Restrict the right of courts to end school segregations, slow down on enforcing laws against discrimination, divest lower courts of jurisdiction over school prayer, go easy on title IX. All that was when Roberts was a junior White House lawyer and the records were opened during the Clinton administration. The records from his time as assistant solicitor general during Bush I are what they’re trying to keep under wraps.

The Wall Street Journal’s editorial page (the People Who Don’t Read Their Own Paper) tried to describe the Federalist Society as an anodyne debating society. No, it is not’ it is a radical right organization, which explains why the White House made calls to national media to deny that Roberts was a member.

Jerome Shestack, president of the American Bar Association in 1998, said, “So much of the society’s leadership consists of active politicians and others whose slouching toward extremism is self-proclaimed.”

The society is funded by right-wing and libertarian foundations. It attempts to influence legal education and works with right-wing legal advocacy and litigation organizations.

Alfred Ross, of the Institute of Democracy Studies, explains that “through it own 15 practice groups, the society is busy developing new legal theories for every area of American jurisprudence, from civil rights law to national security law, international law, securities regulations law and so on. And if one goes through the publications of their practice groups, one can only gasp not only at the breadth of their agenda, but the extremism of their ideology.”

The society has argued for the abolition of the Securities and Exchange Commission, severely limiting the Environmental Protection Agency and rolling back gender equity laws. Its publications have criticized teaching evolution and attacked the principle of separation of church and state.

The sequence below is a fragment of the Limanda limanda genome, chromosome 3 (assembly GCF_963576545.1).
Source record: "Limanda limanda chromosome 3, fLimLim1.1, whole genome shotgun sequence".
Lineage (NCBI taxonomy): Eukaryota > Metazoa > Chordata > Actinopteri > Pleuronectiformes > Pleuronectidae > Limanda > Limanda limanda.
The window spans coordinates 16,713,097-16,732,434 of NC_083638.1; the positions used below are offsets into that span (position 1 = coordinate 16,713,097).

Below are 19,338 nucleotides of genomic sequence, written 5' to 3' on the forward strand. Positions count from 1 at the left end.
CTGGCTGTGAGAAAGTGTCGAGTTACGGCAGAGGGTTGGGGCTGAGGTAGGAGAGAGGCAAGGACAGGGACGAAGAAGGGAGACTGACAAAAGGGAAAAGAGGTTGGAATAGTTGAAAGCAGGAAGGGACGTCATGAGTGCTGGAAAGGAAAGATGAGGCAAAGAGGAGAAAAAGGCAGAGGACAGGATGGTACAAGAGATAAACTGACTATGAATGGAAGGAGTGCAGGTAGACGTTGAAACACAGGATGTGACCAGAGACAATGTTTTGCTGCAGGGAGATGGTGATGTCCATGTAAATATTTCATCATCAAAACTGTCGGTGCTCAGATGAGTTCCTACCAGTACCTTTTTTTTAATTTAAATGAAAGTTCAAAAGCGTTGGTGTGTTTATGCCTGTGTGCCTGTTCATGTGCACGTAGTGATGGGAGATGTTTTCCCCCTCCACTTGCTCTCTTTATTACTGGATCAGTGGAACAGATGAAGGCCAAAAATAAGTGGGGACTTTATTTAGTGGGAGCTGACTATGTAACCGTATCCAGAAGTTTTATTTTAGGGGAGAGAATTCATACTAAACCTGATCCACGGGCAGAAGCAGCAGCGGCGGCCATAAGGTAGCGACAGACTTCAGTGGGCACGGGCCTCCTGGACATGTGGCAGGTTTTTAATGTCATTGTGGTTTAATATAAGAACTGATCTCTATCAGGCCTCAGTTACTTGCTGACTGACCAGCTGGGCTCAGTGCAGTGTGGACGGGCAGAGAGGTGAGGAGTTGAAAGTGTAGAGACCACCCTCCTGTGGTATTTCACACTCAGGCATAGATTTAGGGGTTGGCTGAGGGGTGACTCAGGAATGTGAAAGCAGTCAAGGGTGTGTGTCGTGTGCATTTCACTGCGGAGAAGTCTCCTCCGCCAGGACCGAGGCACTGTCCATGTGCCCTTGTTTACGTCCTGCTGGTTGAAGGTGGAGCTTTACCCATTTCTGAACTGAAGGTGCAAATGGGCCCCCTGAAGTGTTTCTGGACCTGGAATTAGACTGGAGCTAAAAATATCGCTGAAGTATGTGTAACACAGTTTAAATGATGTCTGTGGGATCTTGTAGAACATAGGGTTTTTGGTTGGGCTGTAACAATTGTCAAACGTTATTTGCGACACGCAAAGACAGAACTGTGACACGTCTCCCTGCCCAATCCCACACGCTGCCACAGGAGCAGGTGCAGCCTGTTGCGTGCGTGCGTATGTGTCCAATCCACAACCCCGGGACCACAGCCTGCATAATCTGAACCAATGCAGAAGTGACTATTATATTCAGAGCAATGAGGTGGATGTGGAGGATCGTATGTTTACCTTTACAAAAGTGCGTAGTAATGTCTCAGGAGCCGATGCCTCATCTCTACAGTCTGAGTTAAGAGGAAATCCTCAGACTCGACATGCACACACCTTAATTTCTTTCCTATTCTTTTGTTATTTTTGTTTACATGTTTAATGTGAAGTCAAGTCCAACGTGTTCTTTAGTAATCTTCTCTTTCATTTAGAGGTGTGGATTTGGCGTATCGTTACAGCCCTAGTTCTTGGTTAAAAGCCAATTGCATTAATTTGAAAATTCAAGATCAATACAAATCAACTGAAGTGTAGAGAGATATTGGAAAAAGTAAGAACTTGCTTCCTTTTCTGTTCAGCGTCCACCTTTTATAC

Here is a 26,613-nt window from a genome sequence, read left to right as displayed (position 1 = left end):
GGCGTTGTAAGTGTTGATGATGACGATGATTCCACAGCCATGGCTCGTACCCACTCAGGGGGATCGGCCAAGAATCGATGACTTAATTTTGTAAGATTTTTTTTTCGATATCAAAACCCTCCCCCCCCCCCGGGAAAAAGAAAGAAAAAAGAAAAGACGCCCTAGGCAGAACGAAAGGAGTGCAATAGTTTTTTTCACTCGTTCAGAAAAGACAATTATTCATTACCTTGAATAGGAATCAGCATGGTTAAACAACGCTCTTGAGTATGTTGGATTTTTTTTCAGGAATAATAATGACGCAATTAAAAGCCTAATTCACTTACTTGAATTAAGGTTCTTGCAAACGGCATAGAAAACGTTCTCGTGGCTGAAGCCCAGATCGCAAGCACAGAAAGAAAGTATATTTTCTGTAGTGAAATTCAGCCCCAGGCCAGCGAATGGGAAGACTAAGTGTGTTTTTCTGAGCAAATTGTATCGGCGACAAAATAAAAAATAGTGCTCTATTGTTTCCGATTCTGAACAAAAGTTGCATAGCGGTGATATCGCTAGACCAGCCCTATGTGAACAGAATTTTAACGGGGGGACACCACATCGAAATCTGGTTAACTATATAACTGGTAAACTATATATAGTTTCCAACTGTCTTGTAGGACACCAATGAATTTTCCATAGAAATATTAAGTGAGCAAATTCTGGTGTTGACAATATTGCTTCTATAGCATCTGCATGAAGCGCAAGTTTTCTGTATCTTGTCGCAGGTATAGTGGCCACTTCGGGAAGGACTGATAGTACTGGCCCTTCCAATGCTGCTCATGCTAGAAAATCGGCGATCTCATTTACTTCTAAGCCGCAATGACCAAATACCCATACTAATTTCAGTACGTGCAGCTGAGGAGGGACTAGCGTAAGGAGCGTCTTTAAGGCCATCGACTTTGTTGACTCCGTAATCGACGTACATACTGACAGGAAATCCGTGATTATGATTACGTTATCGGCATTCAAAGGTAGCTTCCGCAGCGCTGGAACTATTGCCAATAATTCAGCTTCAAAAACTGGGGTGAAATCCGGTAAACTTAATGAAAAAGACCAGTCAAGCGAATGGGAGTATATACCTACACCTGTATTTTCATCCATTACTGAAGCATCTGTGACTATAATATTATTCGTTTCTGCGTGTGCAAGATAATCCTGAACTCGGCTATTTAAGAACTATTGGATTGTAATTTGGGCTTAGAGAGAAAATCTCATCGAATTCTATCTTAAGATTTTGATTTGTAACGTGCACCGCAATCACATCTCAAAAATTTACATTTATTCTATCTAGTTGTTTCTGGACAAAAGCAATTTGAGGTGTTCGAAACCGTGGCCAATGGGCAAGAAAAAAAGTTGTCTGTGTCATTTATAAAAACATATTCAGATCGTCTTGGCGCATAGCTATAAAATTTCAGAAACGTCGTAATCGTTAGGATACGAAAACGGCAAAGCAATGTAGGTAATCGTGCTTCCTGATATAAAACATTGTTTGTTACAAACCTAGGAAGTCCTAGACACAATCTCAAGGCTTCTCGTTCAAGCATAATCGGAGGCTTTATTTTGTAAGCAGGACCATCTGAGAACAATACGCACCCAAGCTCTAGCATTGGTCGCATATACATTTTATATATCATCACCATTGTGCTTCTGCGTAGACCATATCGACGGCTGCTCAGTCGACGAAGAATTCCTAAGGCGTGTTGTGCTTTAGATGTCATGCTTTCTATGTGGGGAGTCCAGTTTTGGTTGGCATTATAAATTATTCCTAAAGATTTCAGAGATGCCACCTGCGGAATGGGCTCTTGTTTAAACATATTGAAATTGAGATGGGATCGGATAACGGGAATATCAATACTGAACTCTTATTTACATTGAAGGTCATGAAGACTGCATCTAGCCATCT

Ross says it recently launched a state judicial selection project to try to dominate the state, as well as federal bench. This is all standard, ultra-right-wing claptrap. It’s all about control.

If we can’t shake loose the actual records on John Roberts, we certainly should ay attention to the group he’s most identified with.

Molly Ivins is a syndicated columnist based in Austin, Texas.

In my opinion, by the very act of lying and/or allowing himself to be advised to lie Roberts has disqualified himself for confirmation as a member of the Supreme Court. I don’t know what you’d call these guys but it’s not conservative. I can’t help thinking about the fable of little George, the hatchet and the cherry tree. We’ve gone from “I cannot tell a lie” to “I’ll lie until I get caught and then try to bluff it out.” I can think of at least two commandments in serious jeopardy. Coveting the office and lying to get it.

2 comments:

lisaram1955 said...

You have a good point, but I don't think we're going to win this one.  I think that if we hold up this nomination, it will only reflect badly upon Democrats come election time.  I think we say, okay, this guy is a radical AND a liar, but we're going to give him a pass because we want to get this over with and go on to things that are really important.  Lisa  :-]

chasingmoksha said...

It just gives me a headache.  I am just aghast that the American people are allowing stuff like this to happen.